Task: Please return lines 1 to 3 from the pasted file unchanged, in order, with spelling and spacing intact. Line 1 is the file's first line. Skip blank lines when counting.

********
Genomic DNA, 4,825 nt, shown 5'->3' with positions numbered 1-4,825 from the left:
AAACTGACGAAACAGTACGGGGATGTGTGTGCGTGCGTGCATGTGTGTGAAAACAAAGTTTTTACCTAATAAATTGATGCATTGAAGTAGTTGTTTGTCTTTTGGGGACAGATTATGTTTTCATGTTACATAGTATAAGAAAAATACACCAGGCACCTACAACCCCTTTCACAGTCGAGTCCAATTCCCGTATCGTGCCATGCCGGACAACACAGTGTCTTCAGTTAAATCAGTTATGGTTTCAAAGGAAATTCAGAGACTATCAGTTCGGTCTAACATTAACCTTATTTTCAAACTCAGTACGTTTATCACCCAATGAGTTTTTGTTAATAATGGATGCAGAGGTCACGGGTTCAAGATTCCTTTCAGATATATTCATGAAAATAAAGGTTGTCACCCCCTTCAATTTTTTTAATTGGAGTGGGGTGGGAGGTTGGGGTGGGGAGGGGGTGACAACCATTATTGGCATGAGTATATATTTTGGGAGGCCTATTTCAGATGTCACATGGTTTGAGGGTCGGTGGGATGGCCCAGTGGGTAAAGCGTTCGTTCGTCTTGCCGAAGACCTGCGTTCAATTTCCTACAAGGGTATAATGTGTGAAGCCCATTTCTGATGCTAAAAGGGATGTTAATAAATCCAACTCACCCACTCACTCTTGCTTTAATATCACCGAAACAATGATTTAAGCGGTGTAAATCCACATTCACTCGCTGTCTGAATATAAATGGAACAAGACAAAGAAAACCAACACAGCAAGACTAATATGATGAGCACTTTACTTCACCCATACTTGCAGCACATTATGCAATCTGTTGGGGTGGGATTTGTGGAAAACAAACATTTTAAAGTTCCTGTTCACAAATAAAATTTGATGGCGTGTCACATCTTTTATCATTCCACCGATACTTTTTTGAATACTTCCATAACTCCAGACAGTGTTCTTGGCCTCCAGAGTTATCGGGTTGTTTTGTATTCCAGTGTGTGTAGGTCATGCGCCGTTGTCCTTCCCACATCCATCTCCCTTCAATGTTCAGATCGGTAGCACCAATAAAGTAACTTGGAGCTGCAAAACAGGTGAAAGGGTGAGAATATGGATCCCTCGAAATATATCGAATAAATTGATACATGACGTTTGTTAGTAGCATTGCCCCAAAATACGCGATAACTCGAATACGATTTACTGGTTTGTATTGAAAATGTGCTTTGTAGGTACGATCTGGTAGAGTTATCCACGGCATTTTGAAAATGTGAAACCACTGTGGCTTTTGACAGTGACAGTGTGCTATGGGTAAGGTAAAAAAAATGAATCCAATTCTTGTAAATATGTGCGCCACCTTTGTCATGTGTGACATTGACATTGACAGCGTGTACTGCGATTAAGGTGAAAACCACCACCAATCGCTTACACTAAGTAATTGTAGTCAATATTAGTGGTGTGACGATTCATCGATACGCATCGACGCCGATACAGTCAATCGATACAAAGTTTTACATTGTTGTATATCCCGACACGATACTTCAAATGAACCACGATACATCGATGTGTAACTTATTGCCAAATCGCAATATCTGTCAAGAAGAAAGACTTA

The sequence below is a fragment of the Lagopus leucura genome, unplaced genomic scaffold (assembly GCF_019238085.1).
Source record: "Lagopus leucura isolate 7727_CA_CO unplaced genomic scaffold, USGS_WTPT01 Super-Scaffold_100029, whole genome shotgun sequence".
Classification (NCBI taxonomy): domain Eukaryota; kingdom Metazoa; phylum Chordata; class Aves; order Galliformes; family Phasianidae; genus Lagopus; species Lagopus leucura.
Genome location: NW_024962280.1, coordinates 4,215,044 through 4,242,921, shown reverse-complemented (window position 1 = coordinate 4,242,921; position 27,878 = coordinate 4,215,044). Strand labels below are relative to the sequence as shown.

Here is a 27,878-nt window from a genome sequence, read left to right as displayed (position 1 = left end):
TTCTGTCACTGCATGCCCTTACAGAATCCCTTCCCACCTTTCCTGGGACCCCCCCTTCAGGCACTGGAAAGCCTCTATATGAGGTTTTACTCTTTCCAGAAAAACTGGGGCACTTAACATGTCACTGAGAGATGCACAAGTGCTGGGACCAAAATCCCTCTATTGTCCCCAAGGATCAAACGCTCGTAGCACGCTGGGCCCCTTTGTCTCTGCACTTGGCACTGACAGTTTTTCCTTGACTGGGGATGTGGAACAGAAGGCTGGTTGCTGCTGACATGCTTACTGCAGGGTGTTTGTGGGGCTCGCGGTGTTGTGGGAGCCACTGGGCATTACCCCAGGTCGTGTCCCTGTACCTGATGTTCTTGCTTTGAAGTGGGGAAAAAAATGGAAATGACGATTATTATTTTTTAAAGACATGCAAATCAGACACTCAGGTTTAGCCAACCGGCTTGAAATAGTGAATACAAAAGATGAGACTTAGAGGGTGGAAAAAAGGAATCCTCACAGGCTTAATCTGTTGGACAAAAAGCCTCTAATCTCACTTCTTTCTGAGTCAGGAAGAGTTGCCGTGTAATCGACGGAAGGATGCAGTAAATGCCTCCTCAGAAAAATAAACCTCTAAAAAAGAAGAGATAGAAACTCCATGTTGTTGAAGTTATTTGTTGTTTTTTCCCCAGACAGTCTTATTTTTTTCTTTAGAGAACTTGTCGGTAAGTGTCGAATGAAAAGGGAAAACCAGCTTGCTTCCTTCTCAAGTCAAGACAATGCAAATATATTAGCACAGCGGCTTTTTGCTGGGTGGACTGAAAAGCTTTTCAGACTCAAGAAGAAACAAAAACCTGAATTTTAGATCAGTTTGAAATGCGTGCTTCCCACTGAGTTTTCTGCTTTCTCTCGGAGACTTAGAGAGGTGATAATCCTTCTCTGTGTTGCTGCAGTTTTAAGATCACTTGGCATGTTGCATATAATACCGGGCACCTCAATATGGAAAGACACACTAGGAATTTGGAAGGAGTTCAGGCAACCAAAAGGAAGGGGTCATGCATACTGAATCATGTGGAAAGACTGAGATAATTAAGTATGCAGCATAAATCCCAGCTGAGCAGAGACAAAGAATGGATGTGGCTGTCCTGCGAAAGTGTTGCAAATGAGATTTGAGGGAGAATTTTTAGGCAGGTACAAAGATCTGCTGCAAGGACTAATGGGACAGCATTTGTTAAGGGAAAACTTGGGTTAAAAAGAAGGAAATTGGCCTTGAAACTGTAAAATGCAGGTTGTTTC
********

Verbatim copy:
Genomic DNA, 4,825 nt, shown 5'->3' with positions numbered 1-4,825 from the left:
AAACTGACGAAACAGTACGGGGATGTGTGTGCGTGCGTGCATGTGTGTGAAAACAAAGTTTTTACCTAATAAATTGATGCATTGAAGTAGTTGTTTGTCTTTTGGGGACAGATTATGTTTTCATGTTACATAGTATAAGAAAAATACACCAGGCACCTACAACCCCTTTCACAGTCGAGTCCAATTCCCGTATCGTGCCATGCCGGACAACACAGTGTCTTCAGTTAAATCAGTTATGGTTTCAAAGGAAATTCAGAGACTATCAGTTCGGTCTAACATTAACCTTATTTTCAAACTCAGTACGTTTATCACCCAATGAGTTTTTGTTAATAATGGATGCAGAGGTCACGGGTTCAAGATTCCTTTCAGATATATTCATGAAAATAAAGGTTGTCACCCCCTTCAATTTTTTTAATTGGAGTGGGGTGGGAGGTTGGGGTGGGGAGGGGGTGACAACCATTATTGGCATGAGTATATATTTTGGGAGGCCTATTTCAGATGTCACATGGTTTGAGGGTCGGTGGGATGGCCCAGTGGGTAAAGCGTTCGTTCGTCTTGCCGAAGACCTGCGTTCAATTTCCTACAAGGGTATAATGTGTGAAGCCCATTTCTGATGCTAAAAGGGATGTTAATAAATCCAACTCACCCACTCACTCTTGCTTTAATATCACCGAAACAATGATTTAAGCGGTGTAAATCCACATTCACTCGCTGTCTGAATATAAATGGAACAAGACAAAGAAAACCAACACAGCAAGACTAATATGATGAGCACTTTACTTCACCCATACTTGCAGCACATTATGCAATCTGTTGGGGTGGGATTTGTGGAAAACAAACATTTTAAAGTTCCTGTTCACAAATAAAATTTGATGGCGTGTCACATCTTTTATCATTCCACCGATACTTTTTTGAATACTTCCATAACTCCAGACAGTGTTCTTGGCCTCCAGAGTTATCGGGTTGTTTTGTATTCCAGTGTGTGTAGGTCATGCGCCGTTGTCCTTCCCACATCCATCTCCCTTCAATGTTCAGATCGGTAGCACCAATAAAGTAACTTGGAGCTGCAAAACAGGTGAAAGGGTGAGAATATGGATCCCTCGAAATATATCGAATAAATTGATACATGACGTTTGTTAGTAGCATTGCCCCAAAATACGCGATAACTCGAATACGATTTACTGGTTTGTATTGAAAATGTGCTTTGTAGGTACGATCTGGTAGAGTTATCCACGGCATTTTGAAAATGTGAAACCACTGTGGCTTTTGACAGTGACAGTGTGCTATGGGTAAGGTAAAAAAAATGAATCCAATTCTTGTAAATATGTGCGCCACCTTTGTCATGTGTGACATTGACATTGACAGCGTGTACTGCGATTAAGGTGAAAACCACCACCAATCGCTTACACTAAGTAATTGTAGTCAATATTAGTGGTGTGACGATTCATCGATACGCATCGACGCCGATACAGTCAATCGATACAAAGTTTTACATTGTTGTATATCCCGACACGATACTTCAAATGAACCACGATACATCGATGTGTAACTTATTGCCAAATCGCAATATCTGTCAAGAAGAAAGACTTA

The sequence below is a fragment of the Lagopus leucura genome, unplaced genomic scaffold (assembly GCF_019238085.1).